provoke

verb
pro·​voke | \ prə-ˈvōk How to pronounce provoke (audio) \
provoked; provoking

Definition of provoke

transitive verb

1a : to call forth (a feeling, an action, etc.) : evoke provoke laughter
b : to stir up purposely provoke a fight
c : to provide the needed stimulus for will provoke a lot of discussion
2a : to incite to anger
b archaic : to arouse to a feeling or action

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Other Words from provoke

provoker noun

Choose the Right Synonym for provoke

provoke, excite, stimulate, pique, quicken mean to arouse as if by pricking. provoke directs attention to the response called forth. my stories usually provoke laughter excite implies a stirring up or moving profoundly. news that excited anger and frustration stimulate suggests a rousing out of lethargy, quiescence, or indifference. stimulating conversation pique suggests stimulating by mild irritation or challenge. that remark piqued my interest quicken implies beneficially stimulating and making active or lively. the high salary quickened her desire to have the job

synonyms see in addition irritate

Examples of provoke in a Sentence

His remarks provoked both tears and laughter. He just says those things because he's trying to provoke you. The animal will not attack unless it is provoked.
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Recent Examples on the Web

That marks a contrast with his predecessor, Benedict, who provoked a storm in 2006 with a speech that unintentionally seemed to link Islam with a propensity for violence. The Economist, "Why Pope Francis struggles in Africa," 7 Sep. 2019 In the suit, Nunes denies sharing text messages sent by Sen. Mark R. Warner (D-Va.) with Fox News, a leak that provoked concern about his committee from senators on both sides of the aisle. Rachel Weiner, Washington Post, "Devin Nunes suing Glenn Simpson and ethics group, claiming conspiracy," 4 Sep. 2019 Israel mostly avoided killing Hezbollah fighters in Syria and attacking inside Lebanon, which could have provoked counterstrikes. Ben Hubbard, New York Times, "The Israel-Iran Shadow War Escalates and Breaks Into the Open," 29 Aug. 2019 The latest bourgeois fashions, with their crisp tailoring and functional simplicity, may not be any more affordable than the Vuitton sneakers that provoked the ire of the gilets jaunes. Jeffrey Westbrook. Styled By Will Kahn, Town & Country, "Bourgeouis? Moi? This Season Is Fashion's Rich Girl Revenge," 22 Aug. 2019 But global confidence in the Fed’s autonomy is such that no chair can move any monetary policy action that would provoke more than two, or in an extreme case, three dissents on any vote. Edward Lotterman, Twin Cities, "Edward Lotterman: Hooray for complexity in the Federal Reserve’s structure," 3 Aug. 2019 Our mission is to shine a light on abuses of power, producing stories of moral force that provoke change. ProPublica, "Calling College Journalists of Color! Apply for ProPublica’s Emerging Reporters Program.," 29 July 2019 Trump had long been skeptical of the nation’s intelligence agencies, which provoked his ire by concluding that Russia interfered in the 2016 presidential election with the goal of getting him elected. Zeke Miller, Time, "President Trump Says Director of National Intelligence Dan Coats Is Resigning," 29 July 2019 That's not to take away from Tammy's involvement, who still had a fair bit to do, and finished it cooly with a two-touch finish past Marc-Andre ter Stegen, which provoked some nice, sensible comments. SI.com, "Twitter (Over)Reacts to Chelsea's Pre-Season Victory Over Barcelona," 23 July 2019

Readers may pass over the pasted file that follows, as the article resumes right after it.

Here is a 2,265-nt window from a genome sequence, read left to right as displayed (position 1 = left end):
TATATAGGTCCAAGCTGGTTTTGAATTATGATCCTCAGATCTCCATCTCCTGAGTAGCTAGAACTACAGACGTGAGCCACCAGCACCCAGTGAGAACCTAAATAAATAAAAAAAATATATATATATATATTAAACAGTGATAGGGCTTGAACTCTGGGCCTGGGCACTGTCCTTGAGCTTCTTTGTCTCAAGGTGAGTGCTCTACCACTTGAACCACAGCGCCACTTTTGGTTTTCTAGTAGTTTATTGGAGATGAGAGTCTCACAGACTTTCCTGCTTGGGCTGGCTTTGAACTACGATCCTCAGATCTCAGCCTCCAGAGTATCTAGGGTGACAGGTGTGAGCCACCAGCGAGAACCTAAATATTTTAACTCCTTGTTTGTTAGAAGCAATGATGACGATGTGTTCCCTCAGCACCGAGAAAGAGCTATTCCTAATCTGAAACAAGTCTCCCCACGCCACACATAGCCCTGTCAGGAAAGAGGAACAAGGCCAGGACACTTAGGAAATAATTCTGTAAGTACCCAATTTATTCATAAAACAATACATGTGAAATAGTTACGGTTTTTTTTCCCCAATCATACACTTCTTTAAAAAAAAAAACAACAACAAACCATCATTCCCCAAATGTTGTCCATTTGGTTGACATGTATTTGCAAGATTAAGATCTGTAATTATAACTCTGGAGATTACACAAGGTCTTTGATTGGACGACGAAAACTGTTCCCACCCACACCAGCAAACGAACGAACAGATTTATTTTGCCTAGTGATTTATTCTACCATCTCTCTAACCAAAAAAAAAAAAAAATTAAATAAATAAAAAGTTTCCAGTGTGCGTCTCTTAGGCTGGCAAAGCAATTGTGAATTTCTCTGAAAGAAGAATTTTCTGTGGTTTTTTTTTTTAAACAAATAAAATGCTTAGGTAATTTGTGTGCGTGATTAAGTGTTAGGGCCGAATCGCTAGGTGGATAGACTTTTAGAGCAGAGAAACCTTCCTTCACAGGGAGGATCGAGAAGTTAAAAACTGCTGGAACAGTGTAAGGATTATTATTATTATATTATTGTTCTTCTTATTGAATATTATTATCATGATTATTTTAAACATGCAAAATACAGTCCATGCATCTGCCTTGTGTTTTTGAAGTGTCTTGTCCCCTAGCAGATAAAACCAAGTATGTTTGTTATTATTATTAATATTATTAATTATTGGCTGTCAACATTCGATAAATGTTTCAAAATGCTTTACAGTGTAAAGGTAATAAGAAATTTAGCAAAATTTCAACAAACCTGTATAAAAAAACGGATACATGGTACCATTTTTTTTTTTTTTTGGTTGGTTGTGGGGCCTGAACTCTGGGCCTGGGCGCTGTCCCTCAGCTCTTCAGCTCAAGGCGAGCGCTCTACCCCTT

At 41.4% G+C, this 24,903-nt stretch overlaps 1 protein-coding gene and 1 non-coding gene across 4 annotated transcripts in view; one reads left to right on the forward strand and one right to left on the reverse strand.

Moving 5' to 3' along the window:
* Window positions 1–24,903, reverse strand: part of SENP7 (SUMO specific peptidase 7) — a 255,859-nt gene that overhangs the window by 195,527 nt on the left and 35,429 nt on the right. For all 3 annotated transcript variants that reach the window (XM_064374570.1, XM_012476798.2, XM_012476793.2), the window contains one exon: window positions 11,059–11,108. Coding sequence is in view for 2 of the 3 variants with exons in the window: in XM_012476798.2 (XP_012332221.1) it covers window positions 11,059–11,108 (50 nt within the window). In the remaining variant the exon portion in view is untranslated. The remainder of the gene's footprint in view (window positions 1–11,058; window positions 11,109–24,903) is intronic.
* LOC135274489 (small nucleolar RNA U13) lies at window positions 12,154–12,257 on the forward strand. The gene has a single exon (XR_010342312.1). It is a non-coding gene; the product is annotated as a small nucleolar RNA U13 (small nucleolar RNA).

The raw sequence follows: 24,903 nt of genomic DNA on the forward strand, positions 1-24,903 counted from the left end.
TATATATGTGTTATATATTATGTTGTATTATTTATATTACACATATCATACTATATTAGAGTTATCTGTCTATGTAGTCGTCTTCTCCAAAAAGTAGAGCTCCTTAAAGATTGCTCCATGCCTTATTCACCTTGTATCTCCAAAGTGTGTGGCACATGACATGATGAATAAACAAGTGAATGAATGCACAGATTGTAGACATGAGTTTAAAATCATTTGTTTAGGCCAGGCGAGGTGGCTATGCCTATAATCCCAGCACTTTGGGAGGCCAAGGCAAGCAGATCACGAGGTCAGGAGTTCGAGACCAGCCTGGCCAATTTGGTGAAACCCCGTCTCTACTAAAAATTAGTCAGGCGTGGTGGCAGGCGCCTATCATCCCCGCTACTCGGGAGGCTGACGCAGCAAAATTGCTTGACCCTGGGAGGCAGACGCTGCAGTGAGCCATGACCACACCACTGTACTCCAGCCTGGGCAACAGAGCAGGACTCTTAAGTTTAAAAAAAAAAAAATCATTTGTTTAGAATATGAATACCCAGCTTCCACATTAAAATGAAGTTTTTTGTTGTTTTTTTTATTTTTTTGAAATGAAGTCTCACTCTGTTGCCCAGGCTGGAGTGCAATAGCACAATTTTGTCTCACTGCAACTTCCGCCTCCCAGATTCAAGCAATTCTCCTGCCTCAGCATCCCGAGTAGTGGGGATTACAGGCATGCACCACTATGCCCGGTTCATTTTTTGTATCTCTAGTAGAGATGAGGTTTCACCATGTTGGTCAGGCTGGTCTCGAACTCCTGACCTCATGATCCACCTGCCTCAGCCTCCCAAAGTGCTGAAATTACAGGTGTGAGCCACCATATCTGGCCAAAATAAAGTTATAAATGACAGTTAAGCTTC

These example sentences are selected automatically from various online news sources to reflect current usage of the word 'provoke.' Views expressed in the examples do not represent the opinion of Merriam-Webster or its editors. Send us feedback.

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First Known Use of provoke

14th century, in the meaning defined at sense 2b

History and Etymology for provoke

Middle English, from Anglo-French *provoker, provocher, from Latin provocare, from pro- forth + vocare to call, from voc-, vox voice — more at pro-, voice

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Statistics for provoke

Last Updated

12 Sep 2019

Look-up Popularity

Time Traveler for provoke

The first known use of provoke was in the 14th century

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More Definitions for provoke

provoke

verb

English Language Learners Definition of provoke

: to cause the occurrence of (a feeling or action) : to make (something) happen
: to cause (a person or animal) to become angry, violent, etc.

provoke

verb
pro·​voke | \ prə-ˈvōk How to pronounce provoke (audio) \
provoked; provoking

Kids Definition of provoke

1 : to cause to become angry Don't provoke your sister.
2 : to bring about The joke provoked a smile.

provoke

transitive verb
pro·​voke | \ prə-ˈvōk How to pronounce provoke (audio) \
provoked; provoking

Medical Definition of provoke

: to induce (a physical reaction) ipecac provokes vomiting

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provoke

transitive verb
pro·​voke | \ prə-ˈvōk How to pronounce provoke (audio) \
provoked; provoking

Legal Definition of provoke

1 : to incite to anger
2 : to provide the needed stimulus for

Other Words from provoke

provoker noun

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More from Merriam-Webster on provoke

Rhyming Dictionary: Words that rhyme with provoke

Thesaurus: All synonyms and antonyms for provoke

Spanish Central: Translation of provoke

Nglish: Translation of provoke for Spanish Speakers

Britannica English: Translation of provoke for Arabic Speakers

Comments on provoke

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